Monday, 2 January 2012

We Don't Divorce Little Girls ... But We Do Rape Them!


"We Don't Divorce Little Girls," Said the Judge. "But How Come You Allow Little Girls to Get Married?" Said the Little Girl.

Nujood Ali made world headlines in 2008 when she was granted a divorce in Yemen at the age of 10. She had been married a year to a man who beat and raped her. So she decided to go to a courthouse and speak to a judge. Her case prompted other children to protest forced marriage.
Yemen is certainly not alone in allowing children under 18 to marry without their consent. According to UNICEF, the U.N. Children's Fund, several countries in sub-Sahara Africa and in South Asia, including India, have high rates in girls marrying before the age of 18.
But Yemen is one of the few countries in the Middle East without laws restricting child marriage and women, despite the turmoil in the country, have fought this practice. One of them is Tawakkol Karman, a co-recipient of the 2011 Nobel Peace Prize. She is a journalist, a women's rights activist -- and associated with the Muslim Brotherhood.
Slavery and Rape
Human Rights Watch, in a 54-page report, urges Yemen to set a minimum marriage age of 18, particularly now that the country may emerge from turmoil and has a power-sharing government. The upheavals have left little time for a discussion of marriage and abuse, tantamount to slavery and rape.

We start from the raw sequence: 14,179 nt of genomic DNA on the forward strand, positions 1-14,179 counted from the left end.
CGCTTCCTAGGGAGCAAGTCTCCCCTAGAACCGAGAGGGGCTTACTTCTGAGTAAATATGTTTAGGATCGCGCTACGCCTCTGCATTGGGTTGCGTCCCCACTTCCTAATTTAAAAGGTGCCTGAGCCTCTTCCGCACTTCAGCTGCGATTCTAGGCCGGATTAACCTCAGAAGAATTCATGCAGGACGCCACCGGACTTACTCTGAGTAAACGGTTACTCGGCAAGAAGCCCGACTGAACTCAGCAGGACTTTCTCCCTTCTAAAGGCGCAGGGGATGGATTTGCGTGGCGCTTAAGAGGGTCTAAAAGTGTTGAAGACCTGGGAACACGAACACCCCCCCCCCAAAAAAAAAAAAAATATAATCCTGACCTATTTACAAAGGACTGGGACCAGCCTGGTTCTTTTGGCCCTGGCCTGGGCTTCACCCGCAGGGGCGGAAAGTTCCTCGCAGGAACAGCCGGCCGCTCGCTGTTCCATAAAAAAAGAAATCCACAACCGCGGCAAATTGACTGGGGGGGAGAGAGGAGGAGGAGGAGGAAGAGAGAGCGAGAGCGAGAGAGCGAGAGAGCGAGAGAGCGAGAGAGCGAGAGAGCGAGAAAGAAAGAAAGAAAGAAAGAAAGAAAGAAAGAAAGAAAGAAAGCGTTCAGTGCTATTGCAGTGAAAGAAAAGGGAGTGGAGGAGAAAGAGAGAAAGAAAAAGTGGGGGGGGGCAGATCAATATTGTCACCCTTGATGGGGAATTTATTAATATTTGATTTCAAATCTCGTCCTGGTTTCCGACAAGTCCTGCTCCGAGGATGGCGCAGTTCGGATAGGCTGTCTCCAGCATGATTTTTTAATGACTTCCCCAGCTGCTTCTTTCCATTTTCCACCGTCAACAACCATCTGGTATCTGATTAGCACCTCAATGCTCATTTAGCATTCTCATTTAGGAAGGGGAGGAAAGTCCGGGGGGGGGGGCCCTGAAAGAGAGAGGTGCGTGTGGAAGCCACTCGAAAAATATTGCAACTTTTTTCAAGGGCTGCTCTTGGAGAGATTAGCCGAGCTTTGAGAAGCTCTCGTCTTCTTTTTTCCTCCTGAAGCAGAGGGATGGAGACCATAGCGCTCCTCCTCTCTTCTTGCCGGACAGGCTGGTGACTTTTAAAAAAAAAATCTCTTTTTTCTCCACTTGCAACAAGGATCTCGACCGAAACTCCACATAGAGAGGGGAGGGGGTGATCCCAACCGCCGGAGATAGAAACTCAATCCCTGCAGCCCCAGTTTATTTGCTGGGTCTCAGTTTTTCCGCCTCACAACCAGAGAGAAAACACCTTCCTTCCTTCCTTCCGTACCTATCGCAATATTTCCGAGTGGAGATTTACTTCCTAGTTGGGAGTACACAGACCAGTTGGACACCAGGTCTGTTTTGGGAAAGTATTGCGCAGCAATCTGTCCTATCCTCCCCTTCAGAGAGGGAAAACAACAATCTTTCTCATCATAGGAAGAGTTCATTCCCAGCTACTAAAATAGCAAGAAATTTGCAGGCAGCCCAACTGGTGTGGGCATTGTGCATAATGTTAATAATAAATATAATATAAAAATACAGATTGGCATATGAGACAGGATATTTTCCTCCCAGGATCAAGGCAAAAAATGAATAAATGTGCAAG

A 2006 field study revealed that child marriage among Yemeni girls under 18 reached 52.1%, compared to 6.7% among males. A shocking 14 percent of the girls were married before the age of 15, particularly in poor rural areas, HRW said.
The Yemeni Supreme Council for Women's Affairs attempted to introduce a bill to setting an age for marriage at 18, and then lowered it to 17. But the Sharia legislative committee in parliament rejected such a proposal every year, saying it was un-Islamic to set a minimum age for marriage and prevented it from being debated.
Child marriage, which usually results in immediate pregnancy, stunts the growth of girls, few of them ever returning to school. The U.N. Population Fund (UNFPA) says they are five times more likely to die in pregnancy or childbirth than women aged 20 to 24, adding that the "vast majority of deaths take place within marriage." (Boys are seldom forced into marriage).
Most adolescents become pregnant before their bodies are mature enough to safely deliver a child. When they die, the result is often orphan children who roam the streets.

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